As one gets to Herald Square all of Broadway is shut down and given over to pedestrians.  The flagship stores of retail titans such as Macy's fully dominate the space with their obscene displays.  The high buildings reflect light from billboards and project the constant car horns and sirens.  Everywhere is capitalist bedlam always.  And in the middle of this, there are some simple moves, and these are the most lovely, most poetic item in all of midtown:  the street is taken over, painted, protected, and tables and chairs are placed in it.  These tables and chairs are always there anytime of the day or night, painted in their little primary colors, and all of the tourists from the midwest and Europe can sit down there and talk about New York.  The presence of these spots where one can sit and relax without buying anything is a poignant counterpoint to the gawdy commercialism all around.  To be fair, midtown is a fantastic spectacle and has many fascinating moments, including the new TKTS booth, which simultaneously makes a voyeur and exhibitionist of everyone.  But this newly public space, where one doesn't have to buy anything, where a person can sit and make a call or talk to a friend or look around without standing in a line or being jostled on the sidwalk is a real revelation.  And it is all done with the cheap, easily implemented palette established by the earlier projects.


The "Green Light for Broadway" project and its effects are being studied now.  Public feedback and professional observation will be combined with traffic monitoring and further modeling to determine the efficacy of the program and the possibility of expanding it further.  If the project is deemed successful and politically palatable, the changes will be made more permanent, likely with a more elaborate design and construction process.  Within Bloomberg's next term, it is conceivable that a tree-lined, bike-friendly Broadway could link new plazas from Union Square to Columbus Circle at the edge of Central Park with dedicated bike and bus lanes.  If such a project does come about, the profession of landscape architecture will no doubt literally fall over itself to head the effort and get a couple of it's prominent practicioners set up in the limelight.  It will be important for them to remember the lessons that can be learned out there on Broadway right now.  The landscape is successful because it accomodates people- its materials are durable and resilient and easy to use and understand, it enables different uses and prescribes none, and it protects them from traffic while giving them a chance to view the bedlam going on around.  Vendors can set up a little easier, bikers can pick their way through the people, and there is ample seating and walking space for all, whether they have money to spend or not.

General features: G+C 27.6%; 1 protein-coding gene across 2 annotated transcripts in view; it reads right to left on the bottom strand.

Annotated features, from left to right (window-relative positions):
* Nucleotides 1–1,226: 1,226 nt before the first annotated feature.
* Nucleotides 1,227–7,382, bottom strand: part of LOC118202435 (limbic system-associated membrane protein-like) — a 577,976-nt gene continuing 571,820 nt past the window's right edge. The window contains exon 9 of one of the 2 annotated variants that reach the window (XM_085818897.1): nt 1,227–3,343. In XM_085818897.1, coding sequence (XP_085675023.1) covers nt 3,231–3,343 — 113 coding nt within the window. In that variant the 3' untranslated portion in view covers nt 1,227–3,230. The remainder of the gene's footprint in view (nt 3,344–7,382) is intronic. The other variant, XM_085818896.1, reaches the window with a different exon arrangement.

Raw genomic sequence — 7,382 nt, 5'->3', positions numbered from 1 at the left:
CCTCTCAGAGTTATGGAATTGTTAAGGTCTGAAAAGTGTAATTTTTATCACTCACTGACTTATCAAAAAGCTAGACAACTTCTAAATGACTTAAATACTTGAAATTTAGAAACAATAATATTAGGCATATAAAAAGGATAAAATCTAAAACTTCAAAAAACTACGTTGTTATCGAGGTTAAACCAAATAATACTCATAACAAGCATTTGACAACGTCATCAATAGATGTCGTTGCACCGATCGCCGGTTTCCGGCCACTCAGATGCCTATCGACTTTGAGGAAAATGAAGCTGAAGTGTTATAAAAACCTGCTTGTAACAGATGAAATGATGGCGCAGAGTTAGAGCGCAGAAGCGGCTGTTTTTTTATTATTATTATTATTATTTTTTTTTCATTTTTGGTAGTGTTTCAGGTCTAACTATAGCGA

Of course, with some additional time and money, good designers will discern ways to make certain moments a little more variable and meaningful.  The new pedestrian spaces may need to be raised up to the level of the sidewalks instead of the roadbed, and the location and type of bike lanes will have to be considered.  But mostly, the new landscape design is successful because it stays the hell out of the way.  We would do well to take note.

In the meantime, if you live in NYC or have passed through Broadway this summer, the DOT is looking for feedback.  Feel free to chime in.